“Tharu is an Indo-Aryan language of the Indo-European family,” writes linguist Mahesh Chaudhary in his research paper Language of Saptariya Tharu. “It is difficult to trace its exact development, and hence, its affiliation.” Kochila or Eastern Tharu is rich in phrases and idioms that showcase the Tharu way of life. Also, the language is known for its onomatopoeic words.
In the past, magazines like ijot (light), chirkha (lamp), Tharu Sanskriti (Tharu culture), though discontinued now, did their best to promote the Kochila Tharu language. To continue the momentum, Tharu Bhasa Sahitya Kendra started organizing “basghara” sessions where participants recite poems, sing songs, and present articles to promote the language and culture. The group also publishes a quarterly magazine “Basghara.”
Basghara: a meeting place where people share knowledge and generate new ideas
Basghara is a Kochila Tharu word for a meeting place where people come together to discuss and generate new ideas. Also, it is a kind of guest house — the Tharus would take the visitors to basghara before inviting their guests to their homes.
Sahadev Chaudhary, a journalist, secretary of the Tharu Bhasa Sahitya Kendra, and participant in this research, said:
The elders in our society used to say the basghara culture is going to be extinct. There are no basgharas in people’s homes. So, we thought it would help conserve basghara culture. Many children in Kathmandu don’t know what a basghara is. So, it would help not only to promote basghara but also make others, even non-Tharus, aware about what a basghara is and what happens in a basghara. Although this is a modern meeting, we call it basghara.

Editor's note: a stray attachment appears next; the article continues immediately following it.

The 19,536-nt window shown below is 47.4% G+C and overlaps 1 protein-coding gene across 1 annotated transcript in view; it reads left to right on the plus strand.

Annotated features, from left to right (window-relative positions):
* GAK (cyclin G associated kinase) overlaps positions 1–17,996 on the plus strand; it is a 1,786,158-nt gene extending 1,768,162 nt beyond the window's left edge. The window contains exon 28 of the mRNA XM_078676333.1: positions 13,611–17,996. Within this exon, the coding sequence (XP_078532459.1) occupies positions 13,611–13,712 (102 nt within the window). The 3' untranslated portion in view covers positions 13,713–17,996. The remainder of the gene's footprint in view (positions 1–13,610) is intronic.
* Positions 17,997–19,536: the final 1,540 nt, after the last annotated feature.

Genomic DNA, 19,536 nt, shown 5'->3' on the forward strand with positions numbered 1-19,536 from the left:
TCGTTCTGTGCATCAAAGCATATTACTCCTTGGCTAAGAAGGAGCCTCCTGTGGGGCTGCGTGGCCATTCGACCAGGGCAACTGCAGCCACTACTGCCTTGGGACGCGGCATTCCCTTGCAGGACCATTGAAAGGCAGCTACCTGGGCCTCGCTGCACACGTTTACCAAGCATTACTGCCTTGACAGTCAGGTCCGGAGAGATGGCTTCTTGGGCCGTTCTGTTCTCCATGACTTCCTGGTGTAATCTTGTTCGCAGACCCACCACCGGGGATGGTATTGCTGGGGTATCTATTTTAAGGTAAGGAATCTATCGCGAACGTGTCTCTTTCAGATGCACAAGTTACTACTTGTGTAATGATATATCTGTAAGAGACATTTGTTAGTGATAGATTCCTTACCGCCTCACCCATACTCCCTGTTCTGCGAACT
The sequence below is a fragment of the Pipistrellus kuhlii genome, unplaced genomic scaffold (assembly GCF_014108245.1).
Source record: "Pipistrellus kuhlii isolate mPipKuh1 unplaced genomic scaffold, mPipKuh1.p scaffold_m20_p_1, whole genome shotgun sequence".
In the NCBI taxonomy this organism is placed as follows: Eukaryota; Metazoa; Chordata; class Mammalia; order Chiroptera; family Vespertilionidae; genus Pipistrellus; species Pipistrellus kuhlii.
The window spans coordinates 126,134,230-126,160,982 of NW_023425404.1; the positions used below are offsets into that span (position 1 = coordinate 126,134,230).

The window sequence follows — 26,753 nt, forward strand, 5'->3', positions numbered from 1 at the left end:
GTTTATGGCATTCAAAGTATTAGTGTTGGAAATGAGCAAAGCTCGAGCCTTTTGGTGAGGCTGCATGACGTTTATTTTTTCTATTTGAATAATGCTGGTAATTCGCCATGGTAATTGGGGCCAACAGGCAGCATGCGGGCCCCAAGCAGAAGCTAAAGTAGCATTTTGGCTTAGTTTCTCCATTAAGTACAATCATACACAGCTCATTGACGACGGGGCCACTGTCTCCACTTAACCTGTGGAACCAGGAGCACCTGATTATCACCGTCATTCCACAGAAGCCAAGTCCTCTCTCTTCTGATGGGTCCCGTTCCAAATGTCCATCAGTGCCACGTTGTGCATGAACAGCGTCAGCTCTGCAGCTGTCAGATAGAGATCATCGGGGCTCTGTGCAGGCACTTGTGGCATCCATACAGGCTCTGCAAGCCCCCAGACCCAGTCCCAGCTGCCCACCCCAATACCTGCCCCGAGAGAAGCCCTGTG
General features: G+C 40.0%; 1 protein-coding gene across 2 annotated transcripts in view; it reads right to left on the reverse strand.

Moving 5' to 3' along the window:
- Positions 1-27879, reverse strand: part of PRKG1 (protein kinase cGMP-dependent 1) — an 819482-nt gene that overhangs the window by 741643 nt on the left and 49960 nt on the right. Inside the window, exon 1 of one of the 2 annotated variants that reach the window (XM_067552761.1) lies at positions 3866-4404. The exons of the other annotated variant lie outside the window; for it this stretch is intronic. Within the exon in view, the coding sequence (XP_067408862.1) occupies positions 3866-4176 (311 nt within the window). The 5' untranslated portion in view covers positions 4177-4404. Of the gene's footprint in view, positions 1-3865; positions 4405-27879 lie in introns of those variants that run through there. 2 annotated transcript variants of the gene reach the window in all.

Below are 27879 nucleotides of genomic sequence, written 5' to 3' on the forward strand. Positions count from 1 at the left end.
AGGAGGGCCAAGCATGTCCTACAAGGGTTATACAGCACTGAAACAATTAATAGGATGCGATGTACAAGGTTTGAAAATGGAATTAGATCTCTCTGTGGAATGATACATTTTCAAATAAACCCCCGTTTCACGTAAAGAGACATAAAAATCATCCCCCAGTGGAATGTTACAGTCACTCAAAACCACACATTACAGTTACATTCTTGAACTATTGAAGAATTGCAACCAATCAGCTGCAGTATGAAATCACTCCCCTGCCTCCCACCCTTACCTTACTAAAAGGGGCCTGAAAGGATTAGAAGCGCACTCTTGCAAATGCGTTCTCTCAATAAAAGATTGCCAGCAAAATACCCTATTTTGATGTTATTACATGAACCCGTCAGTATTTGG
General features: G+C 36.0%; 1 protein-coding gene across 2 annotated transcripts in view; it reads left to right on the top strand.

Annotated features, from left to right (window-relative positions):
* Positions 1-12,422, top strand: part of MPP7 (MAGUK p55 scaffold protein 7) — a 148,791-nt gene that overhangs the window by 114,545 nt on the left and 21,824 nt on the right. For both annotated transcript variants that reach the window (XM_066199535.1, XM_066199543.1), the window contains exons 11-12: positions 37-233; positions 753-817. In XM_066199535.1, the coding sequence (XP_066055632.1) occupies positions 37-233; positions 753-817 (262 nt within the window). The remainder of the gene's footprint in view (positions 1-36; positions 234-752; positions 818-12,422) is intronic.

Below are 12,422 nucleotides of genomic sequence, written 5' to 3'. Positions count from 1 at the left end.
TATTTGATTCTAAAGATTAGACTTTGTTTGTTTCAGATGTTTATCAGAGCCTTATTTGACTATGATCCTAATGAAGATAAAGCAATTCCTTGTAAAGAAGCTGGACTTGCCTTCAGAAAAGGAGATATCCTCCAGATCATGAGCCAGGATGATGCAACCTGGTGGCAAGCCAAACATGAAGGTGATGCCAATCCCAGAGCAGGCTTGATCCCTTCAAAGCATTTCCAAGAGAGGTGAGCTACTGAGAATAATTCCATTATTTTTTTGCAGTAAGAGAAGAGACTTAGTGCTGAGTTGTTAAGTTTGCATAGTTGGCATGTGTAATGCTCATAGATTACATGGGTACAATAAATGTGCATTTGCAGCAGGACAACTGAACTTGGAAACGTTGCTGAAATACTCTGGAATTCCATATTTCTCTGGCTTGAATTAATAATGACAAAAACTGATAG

The June 2022 basghara was organized in a college classroom setting. The audience sat on the benches while the presenters spoke from the podium. Meanwhile, one or two members of Tharu Bhasa Sahitya Kendra recorded the event and conducted a Facebook Live.
People from all walks of life came to the event. Retired and elderly people, young college going students, schoolgoing kids, people working in different organizations, musicians, artists, journalists and even housewives came to both the events (in traditional meetings held in basgharas, mostly men used to participate). The activities included sharing news, articles, poems and songs. The presenters presented from the podium at the June edition while they presented facing all the participants at the May edition. While people presented in person, listened and watched, some members recorded the event and conducted Facebook Live of the events.